of 18 kms (chainage - 1.00 to 19.00 km) was taken up (December 2003) and
completed (March 2006) at a cost of Rs.2.05 crore. Further, a separate extra
items rate list (EIRL) was prepared by the EE, PRED, Gadag for an additional
length of 1.15 km to provide connectivity up to 20.15 km, as this was not
reckoned during preparation of original estimate. Scrutiny of the records
relating to the work revealed that the EIRL for the additional length included
only the items relating to providing of metal and mix seal surface leaving out
the essential items such as earth work, formation of sub-grade and sub-base,
etc. In the absence of execution of these items, the expenditure of Rs.11.69
lakh incurred on the stretch of road (19.00 to 20.15 km) could not be
vouchsafed in audit.
Under other schemes
2.2.9.7 Execution of substandard works
Execution of substandard works
costing Rs.98.80
lakh were prone
to premature
failures
Manual provided for construction of WBM base course with grade II and
grade III metal layers of compacted thickness of 75 mm each with grade III
metal laid at the top surface for WBM AWR. Test-check of sanctioned
estimates and Running Account bills in six divisions28 revealed that 86 works
costing Rs.98.80 lakh were executed (2005-08) providing only grade-II metal
layer of 75 mm compacted thickness without laying the required grade-III
layer. Evidently, these works were of substandard quality and prone to
premature failures and the expenditure on these works may become wasteful.
The EEs of the concerned divisions stated (October 2008) that the matter
would be examined.
2.2.9.8 Unfruitful expenditure on construction of a bridge
The work of construction of a bridge at Alekhan-Horatti village in Mudigere
taluk of Chikmagalur district was completed (February 2007) at a cost of
Rs.4.85 lakh. Scrutiny of records revealed that the estimate did not provide
for approach roads to the bridge. The EE, PRED, Chikmagalur stated (March
2009) that the approach road was not constructed due to paucity of funds and
would be completed utilising funds from other schemes. Failure of the EE,
PRED, Chikmagalur in preparing a comprehensive estimate rendered the
expenditure of Rs.4.85 lakh on construction of the bridge unfruitful besides
depriving the villagers of the envisaged connectivity.
28
Bellary-11, Channarayapatna-56, Gadag-4, Gulbarga-4, Shimoga-8 and Yadgir-3
43
Audit Report (Panchayat Raj Institutions) for the year ended 31 March 2008
2.2.10 Maintenance of roads
The guidelines provided for maintenance and periodical renewal of surfaces of
WBM and BT roads once in three and six years respectively.
2.2.10.1 The physical and financial progress under maintenance and renewal
works during 2003-08 in the State, as compiled by the Technical wing of the
CE, PRE Department, were as follows:
(Rupees in crore)
Year
2004-05
Maintenance
Physical
Financial
(kms)
ame of
Scheme
CMGSY
2007-08
16.16
2,085
57.35
6,125
73.51
3,338
33.03
806
25.85
4,144
58.88
TFC grants
1,396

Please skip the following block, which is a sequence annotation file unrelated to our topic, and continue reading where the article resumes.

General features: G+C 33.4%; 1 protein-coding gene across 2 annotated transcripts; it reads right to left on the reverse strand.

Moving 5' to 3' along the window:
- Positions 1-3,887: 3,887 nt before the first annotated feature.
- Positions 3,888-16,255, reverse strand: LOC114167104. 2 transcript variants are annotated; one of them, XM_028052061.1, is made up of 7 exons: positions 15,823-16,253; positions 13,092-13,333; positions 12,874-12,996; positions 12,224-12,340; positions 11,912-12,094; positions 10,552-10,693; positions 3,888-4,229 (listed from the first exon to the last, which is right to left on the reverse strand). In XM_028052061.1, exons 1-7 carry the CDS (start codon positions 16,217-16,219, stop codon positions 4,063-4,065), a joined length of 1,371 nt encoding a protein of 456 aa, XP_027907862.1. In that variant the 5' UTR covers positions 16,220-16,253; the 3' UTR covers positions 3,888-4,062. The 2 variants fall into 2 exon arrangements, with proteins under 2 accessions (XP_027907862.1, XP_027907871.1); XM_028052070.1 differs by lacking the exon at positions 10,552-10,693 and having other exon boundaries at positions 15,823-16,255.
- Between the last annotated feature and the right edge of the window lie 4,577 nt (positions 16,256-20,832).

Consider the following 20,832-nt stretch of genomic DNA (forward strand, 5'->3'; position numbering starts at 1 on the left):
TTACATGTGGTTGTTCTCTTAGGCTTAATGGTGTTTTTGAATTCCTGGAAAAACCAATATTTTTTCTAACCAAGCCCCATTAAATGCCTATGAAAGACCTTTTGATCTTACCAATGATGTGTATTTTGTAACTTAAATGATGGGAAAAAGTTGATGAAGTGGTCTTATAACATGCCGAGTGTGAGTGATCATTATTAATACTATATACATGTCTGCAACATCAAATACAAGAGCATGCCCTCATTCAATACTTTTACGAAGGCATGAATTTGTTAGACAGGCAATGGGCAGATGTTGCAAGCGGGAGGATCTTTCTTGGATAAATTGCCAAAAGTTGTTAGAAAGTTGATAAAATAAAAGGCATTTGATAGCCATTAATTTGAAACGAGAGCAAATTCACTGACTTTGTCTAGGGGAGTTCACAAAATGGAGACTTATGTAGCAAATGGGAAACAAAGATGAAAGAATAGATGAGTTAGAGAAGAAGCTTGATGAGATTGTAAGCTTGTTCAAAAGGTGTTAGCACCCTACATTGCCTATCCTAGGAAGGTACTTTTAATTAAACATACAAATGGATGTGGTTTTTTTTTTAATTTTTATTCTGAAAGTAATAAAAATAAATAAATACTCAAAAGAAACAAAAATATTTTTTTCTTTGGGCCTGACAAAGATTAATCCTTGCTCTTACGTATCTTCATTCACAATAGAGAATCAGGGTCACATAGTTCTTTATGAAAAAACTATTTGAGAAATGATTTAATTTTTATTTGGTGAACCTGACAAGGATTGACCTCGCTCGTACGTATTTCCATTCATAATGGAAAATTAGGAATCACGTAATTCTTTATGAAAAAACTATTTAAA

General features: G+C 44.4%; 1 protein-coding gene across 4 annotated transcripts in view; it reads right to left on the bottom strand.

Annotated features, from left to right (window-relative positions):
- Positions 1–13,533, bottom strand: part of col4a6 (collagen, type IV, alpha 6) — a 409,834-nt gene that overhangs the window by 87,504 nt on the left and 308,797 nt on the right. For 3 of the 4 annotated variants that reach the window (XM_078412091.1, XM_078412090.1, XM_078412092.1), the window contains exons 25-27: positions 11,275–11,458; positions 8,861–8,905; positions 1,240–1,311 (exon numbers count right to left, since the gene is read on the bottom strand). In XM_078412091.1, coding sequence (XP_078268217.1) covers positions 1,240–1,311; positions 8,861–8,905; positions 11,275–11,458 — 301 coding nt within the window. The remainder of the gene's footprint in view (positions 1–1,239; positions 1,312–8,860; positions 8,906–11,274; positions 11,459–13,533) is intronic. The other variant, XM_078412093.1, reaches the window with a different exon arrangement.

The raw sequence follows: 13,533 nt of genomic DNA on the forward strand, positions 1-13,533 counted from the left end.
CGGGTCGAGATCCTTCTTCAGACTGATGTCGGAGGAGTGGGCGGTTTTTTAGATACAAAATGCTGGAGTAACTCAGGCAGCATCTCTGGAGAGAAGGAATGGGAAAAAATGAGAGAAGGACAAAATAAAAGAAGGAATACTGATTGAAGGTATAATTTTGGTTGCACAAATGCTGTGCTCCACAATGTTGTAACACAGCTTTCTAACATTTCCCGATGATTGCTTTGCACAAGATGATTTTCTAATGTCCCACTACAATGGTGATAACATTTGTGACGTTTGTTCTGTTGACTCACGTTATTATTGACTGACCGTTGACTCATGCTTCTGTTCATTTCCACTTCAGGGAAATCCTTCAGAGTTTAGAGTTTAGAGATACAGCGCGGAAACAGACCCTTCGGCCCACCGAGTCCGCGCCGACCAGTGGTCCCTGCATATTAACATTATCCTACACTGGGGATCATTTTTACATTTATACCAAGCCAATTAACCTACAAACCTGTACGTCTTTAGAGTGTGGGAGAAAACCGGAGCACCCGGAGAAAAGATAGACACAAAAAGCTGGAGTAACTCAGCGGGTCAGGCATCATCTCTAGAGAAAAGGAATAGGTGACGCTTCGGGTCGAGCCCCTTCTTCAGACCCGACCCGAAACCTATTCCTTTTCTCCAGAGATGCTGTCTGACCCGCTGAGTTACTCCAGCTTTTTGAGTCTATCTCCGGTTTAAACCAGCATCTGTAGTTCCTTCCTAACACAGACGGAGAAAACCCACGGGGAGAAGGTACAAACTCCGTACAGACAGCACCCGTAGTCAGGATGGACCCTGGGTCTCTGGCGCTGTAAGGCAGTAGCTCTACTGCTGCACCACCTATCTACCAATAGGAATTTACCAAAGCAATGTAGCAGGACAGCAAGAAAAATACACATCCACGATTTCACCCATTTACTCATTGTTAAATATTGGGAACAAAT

12.94
1,339
26.58
2,734
39.52
CMGSY
5,963
42.34
5,186
105.92
11,149
148.26
14,737
104.47
9,416
215.70
24,152
320.17
*
TOTAL
*
Total
Physical
Financial
(kms)
4,040
CMGSY
2006-07
Periodical Renewals
Physical
Financial
(kms)
No amount was released during 2007-08
Of the existing 64,124 kms of BT and WBM roads in the State,
maintenance/periodical renewals were taken up only for a length of 24,152
kms (38 per cent) during 2004-08 indicating inadequate attention in the
matter. No expenditure was incurred on maintenance/renewals under CMGSY
during 2005-06. The details of maintenance/periodical renewals taken up in
the test-checked districts were as follows.
(Rupees in crore)
2004-05
ame of
District
Scheme
CMGSY
TFC grants
CMGSY
Bijapur
TFC grants
Chikmagalur CMGSY
Gadag
CMGSY
CMGSY
Gulbarga
TFC grants
CMGSY
Hassan
TFC grants
CMGSY
Mandya
TFC grants
CMGSY
Shimoga
TFC grants
TOTAL
Bellary
Physical
(in kms)
243
214
223
160
334
200
252
258
1,884
2006-07
Financial
3.33
2.59
2.62
1.84
4.81
1.56
1.55
3.25
21.55
2007-08
Physical
(in kms)
Financial
Physical
(in kms)
121
43
140
20
107
434
127
181
102
88
36
54
45
43
1,541
2.11
0.37
2.63
0.78
2.38
2.62
2.14
1.08
1.29
1.35
3.58
2.69
1.48
1.58
26.08
120
1,358
440
157
574
1,123
275
208
4,255
Total
Financial
2.89
3.20
5.11
3.31
4.84
9.32
9.04
2.35
40.06
Physical
(in kms)
Financial
527
8.70
1,732
9.20
770
751
10.11
7.77
1,216
12.87
1,513
13.52
617
16.86
554
8.66
7,680
87.69
Source: Progress report of work maintained by Technical wing of CE, PRE Department
Maintenance/renewal works were not carried out during 2005-06 in the testchecked districts in the absence of specific guidelines. Separate data
pertaining to maintenance/renewal of roads identified under Core Network
were not maintained either at the State level or in the test-checked divisions.
44
Chapter II – Results of Audit
2.2.10.2
Damaged roads
The condition of a road was to be determined based on the PCI value. While
the roads with PCI value of three and above were generally considered as
good, less than three indicated necessity of improvement/renewal. Scrutiny of
DRRPs of the test-checked taluks disclosed that 67 per cent of the existing
roads had PCI value less than three and required immediate repairs.